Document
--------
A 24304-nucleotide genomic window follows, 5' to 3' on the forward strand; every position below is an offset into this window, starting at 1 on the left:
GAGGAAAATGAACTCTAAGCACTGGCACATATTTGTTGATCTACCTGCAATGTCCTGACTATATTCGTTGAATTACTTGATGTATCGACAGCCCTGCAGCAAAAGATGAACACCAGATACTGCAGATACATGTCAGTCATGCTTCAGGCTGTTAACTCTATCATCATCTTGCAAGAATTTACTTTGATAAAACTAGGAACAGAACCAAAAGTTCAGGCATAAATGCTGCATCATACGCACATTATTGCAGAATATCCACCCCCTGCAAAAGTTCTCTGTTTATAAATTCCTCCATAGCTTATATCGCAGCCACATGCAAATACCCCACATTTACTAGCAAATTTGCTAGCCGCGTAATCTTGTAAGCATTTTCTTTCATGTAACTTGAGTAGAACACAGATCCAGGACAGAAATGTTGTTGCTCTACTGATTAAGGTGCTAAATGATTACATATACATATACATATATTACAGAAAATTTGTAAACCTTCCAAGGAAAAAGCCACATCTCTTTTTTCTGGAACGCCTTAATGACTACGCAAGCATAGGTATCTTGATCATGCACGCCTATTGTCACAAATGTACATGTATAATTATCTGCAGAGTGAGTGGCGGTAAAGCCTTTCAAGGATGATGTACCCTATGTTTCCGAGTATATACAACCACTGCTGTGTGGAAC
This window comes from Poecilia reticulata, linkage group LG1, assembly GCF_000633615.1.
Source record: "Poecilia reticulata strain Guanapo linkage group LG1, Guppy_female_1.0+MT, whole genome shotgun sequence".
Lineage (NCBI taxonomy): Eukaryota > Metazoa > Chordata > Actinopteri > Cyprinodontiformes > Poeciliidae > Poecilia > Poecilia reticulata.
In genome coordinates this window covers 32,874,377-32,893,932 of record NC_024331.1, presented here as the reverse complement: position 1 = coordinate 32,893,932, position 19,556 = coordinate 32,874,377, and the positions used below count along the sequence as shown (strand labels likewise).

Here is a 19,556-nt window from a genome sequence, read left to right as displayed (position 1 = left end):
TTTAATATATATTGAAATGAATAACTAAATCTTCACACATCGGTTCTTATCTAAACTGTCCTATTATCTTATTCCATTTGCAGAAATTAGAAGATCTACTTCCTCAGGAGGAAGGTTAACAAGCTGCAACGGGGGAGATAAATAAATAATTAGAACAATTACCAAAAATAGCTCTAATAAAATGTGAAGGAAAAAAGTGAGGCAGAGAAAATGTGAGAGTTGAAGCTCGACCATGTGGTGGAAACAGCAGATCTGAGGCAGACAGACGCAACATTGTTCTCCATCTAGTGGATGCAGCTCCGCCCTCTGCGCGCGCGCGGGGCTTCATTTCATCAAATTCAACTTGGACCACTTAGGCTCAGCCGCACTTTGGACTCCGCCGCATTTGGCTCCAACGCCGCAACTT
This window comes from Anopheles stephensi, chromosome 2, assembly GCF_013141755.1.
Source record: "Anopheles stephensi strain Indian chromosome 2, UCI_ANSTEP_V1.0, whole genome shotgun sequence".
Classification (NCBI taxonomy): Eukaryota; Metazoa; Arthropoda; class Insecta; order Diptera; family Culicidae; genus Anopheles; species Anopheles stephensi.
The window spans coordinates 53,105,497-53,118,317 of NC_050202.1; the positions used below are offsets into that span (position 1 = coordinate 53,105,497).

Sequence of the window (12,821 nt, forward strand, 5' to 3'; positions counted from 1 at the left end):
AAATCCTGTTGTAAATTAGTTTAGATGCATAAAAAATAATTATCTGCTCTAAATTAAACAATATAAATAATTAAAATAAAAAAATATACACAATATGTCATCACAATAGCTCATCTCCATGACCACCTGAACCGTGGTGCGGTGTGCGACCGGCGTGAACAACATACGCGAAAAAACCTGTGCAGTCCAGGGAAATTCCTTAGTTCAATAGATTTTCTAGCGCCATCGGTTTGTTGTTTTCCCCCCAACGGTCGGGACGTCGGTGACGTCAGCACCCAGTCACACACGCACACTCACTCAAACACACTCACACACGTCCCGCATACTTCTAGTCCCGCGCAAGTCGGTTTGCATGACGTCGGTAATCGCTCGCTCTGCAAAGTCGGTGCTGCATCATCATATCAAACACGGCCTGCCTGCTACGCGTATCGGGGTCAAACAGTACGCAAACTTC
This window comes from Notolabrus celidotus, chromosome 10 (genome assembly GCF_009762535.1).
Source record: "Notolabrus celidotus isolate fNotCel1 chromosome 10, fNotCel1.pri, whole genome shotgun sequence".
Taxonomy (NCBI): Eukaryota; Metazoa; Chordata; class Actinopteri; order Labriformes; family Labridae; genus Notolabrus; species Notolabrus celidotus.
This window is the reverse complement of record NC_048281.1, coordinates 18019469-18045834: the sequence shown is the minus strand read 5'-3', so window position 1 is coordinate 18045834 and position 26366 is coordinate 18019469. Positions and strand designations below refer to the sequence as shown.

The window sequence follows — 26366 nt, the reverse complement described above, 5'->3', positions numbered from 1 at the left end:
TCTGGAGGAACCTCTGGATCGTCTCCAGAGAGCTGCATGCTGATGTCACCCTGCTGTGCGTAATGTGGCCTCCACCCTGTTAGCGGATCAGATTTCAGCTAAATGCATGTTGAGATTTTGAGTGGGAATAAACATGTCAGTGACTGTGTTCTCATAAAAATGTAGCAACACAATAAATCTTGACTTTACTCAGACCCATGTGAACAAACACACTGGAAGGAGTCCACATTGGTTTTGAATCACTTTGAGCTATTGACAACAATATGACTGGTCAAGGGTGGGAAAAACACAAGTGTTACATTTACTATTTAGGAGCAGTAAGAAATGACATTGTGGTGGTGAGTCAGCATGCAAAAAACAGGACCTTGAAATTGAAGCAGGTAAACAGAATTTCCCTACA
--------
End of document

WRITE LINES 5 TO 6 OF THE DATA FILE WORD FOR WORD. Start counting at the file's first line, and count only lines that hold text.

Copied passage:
Lineage (NCBI taxonomy): Eukaryota > Metazoa > Chordata > Actinopteri > Cyprinodontiformes > Poeciliidae > Poecilia > Poecilia reticulata.
In genome coordinates this window covers 32,874,377-32,893,932 of record NC_024331.1, presented here as the reverse complement: position 1 = coordinate 32,893,932, position 19,556 = coordinate 32,874,377, and the positions used below count along the sequence as shown (strand labels likewise).